Friday, December 13, 2019
Dec. 13, 2019

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In Our View: Count of homeless imparts important lessons

The Columbian
Published: January 30, 2019, 6:03am

The tally will not be available until spring, but Clark County’s annual Point in Time count of homeless people in the area serves as an important reminder of the challenges facing our community.

Mandated by state law and the U.S. Department of Housing and Urban Development, the census provides a snapshot of Clark County. Volunteers and officials fanned out Thursday across the region to locate those living without shelter and to record data about gender, age, veteran status and length of homelessness. The findings will be used to help distribute homeless assistance and try to pinpoint where money and services will do the most good.

The count is imperfect. For example, those using their own money to live out of a hotel will not be counted, while those using public assistance for a hotel residence will be included. As The Columbian reported, “It does not include people who are couch surfing, doubled up with family or friends, or homeless but incarcerated.”

Another glitch arose this year as city crews and contractors cleaned out the area near Share House the morning of the count. That location is a frequent campsite for homeless people, and dispersing them prior to the census made it more difficult to generate an accurate count, which homeless advocates say already typically undercounts the number of homeless people.

As we ponder the count of homeless residents and the need to balance services for those in need with the amenities required for a thriving, growing city, it is essential to view people as the individuals they are rather a homogeneous collective. Last year’s Clark County Point in Time count identified 795 people living without shelter. While it is human nature to lump those people into a single group or to assume they have similar backgrounds and needs, the causes and circumstances of homelessness are varied.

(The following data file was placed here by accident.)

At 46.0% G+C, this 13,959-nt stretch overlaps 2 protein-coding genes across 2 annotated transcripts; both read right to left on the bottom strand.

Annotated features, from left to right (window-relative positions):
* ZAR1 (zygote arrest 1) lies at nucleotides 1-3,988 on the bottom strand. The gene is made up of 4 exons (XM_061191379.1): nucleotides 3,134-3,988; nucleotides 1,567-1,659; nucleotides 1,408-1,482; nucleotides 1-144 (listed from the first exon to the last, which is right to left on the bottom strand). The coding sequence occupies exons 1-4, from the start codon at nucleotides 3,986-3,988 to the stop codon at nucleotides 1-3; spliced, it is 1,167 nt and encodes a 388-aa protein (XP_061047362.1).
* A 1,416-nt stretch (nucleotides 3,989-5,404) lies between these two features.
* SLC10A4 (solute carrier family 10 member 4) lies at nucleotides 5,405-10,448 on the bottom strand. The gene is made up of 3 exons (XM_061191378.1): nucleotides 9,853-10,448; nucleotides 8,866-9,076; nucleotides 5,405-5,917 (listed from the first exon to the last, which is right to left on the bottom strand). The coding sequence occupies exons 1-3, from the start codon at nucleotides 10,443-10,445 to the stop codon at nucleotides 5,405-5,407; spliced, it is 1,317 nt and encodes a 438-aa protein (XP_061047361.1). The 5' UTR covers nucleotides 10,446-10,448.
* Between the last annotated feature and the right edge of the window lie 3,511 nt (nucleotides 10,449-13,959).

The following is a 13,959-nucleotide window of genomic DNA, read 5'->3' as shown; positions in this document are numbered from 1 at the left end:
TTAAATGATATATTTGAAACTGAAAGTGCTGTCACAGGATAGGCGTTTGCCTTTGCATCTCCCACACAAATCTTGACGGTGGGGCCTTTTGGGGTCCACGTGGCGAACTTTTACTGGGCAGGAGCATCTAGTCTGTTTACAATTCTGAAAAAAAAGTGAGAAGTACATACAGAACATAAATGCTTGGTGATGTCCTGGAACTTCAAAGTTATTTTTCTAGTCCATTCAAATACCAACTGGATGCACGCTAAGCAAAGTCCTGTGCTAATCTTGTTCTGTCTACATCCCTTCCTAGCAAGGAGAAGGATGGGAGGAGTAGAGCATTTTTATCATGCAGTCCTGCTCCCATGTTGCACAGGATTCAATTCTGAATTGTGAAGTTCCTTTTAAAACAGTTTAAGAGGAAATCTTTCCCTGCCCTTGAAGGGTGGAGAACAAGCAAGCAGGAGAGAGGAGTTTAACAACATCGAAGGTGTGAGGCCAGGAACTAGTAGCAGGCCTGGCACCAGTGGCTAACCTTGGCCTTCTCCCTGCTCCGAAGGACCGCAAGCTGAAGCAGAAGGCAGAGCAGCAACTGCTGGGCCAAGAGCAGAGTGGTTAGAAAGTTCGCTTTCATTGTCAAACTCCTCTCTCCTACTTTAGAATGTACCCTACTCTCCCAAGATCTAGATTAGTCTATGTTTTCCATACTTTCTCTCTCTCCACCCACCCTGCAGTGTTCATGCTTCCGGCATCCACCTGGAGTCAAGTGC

Last year’s count, for example, identified 141 homeless people living in a family unit, with 63 of them over the age of 24, and 78 younger than 18. Six others were identified as living without anybody 18 or older.

More important, however, are the root causes of homelessness. Job loss often plays a role; so do mental illness, physical illness or addiction. And those factors often overlap. As the National Alliance to End Homelessness writes: “Health and homelessness are inextricably linked. Health problems can cause a person’s homelessness as well as be exacerbated by the experience. Housing is key to addressing the health needs of people experiencing homelessness.”

Rising income inequality and a lack of affordable housing also contribute to the problem, as do childhood traumas such as sexual or domestic violence. As The Olympian wrote editorially: “Every human being has a unique story. Yet too many think of people who are homeless as a homogenous mass of failure and moral shortcomings.”

Such views do nothing to deal with the issues that create homelessness, nor do they offer solutions. In truth, they simply try to assign blame while absolving the rest of us of our moral duty to confront the problem rather than looking the other way.

Local residents have made strong efforts in recent years to address homelessness. Those efforts will continue, supported by an understanding that homeless people are our neighbors and that helping them find reliable housing improves the quality of life for all of us. One step in that regard is to remember that we are dealing with individuals who have unique stories.

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